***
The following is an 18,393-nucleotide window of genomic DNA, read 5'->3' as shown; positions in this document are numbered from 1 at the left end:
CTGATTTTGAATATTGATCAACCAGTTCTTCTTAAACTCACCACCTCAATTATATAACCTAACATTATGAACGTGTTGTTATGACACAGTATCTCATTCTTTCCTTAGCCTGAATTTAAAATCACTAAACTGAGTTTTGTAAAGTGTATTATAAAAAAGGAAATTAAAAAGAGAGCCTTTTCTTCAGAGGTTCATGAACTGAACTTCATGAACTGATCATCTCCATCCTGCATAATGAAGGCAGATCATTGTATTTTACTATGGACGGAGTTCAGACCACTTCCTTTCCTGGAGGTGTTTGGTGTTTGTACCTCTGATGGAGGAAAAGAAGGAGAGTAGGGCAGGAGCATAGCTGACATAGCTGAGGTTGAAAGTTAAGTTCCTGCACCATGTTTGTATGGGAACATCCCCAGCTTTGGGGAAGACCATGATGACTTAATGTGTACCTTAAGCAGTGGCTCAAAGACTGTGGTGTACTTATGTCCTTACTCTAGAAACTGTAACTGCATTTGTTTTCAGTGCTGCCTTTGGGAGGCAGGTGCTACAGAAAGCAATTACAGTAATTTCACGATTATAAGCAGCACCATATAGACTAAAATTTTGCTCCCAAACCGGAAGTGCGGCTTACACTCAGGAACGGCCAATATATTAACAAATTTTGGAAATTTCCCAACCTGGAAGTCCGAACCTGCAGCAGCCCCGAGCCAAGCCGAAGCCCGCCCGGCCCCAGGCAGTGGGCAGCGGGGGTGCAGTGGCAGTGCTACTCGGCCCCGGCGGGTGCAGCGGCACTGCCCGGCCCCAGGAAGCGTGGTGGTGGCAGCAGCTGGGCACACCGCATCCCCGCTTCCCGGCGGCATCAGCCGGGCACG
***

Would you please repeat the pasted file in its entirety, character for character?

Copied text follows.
The following is an 18,393-nucleotide window of genomic DNA, read 5'->3' as shown; positions in this document are numbered from 1 at the left end:
CTGATTTTGAATATTGATCAACCAGTTCTTCTTAAACTCACCACCTCAATTATATAACCTAACATTATGAACGTGTTGTTATGACACAGTATCTCATTCTTTCCTTAGCCTGAATTTAAAATCACTAAACTGAGTTTTGTAAAGTGTATTATAAAAAAGGAAATTAAAAAGAGAGCCTTTTCTTCAGAGGTTCATGAACTGAACTTCATGAACTGATCATCTCCATCCTGCATAATGAAGGCAGATCATTGTATTTTACTATGGACGGAGTTCAGACCACTTCCTTTCCTGGAGGTGTTTGGTGTTTGTACCTCTGATGGAGGAAAAGAAGGAGAGTAGGGCAGGAGCATAGCTGACATAGCTGAGGTTGAAAGTTAAGTTCCTGCACCATGTTTGTATGGGAACATCCCCAGCTTTGGGGAAGACCATGATGACTTAATGTGTACCTTAAGCAGTGGCTCAAAGACTGTGGTGTACTTATGTCCTTACTCTAGAAACTGTAACTGCATTTGTTTTCAGTGCTGCCTTTGGGAGGCAGGTGCTACAGAAAGCAATTACAGTAATTTCACGATTATAAGCAGCACCATATAGACTAAAATTTTGCTCCCAAACCGGAAGTGCGGCTTACACTCAGGAACGGCCAATATATTAACAAATTTTGGAAATTTCCCAACCTGGAAGTCCGAACCTGCAGCAGCCCCGAGCCAAGCCGAAGCCCGCCCGGCCCCAGGCAGTGGGCAGCGGGGGTGCAGTGGCAGTGCTACTCGGCCCCGGCGGGTGCAGCGGCACTGCCCGGCCCCAGGAAGCGTGGTGGTGGCAGCAGCTGGGCACACCGCATCCCCGCTTCCCGGCGGCATCAGCCGGGCACG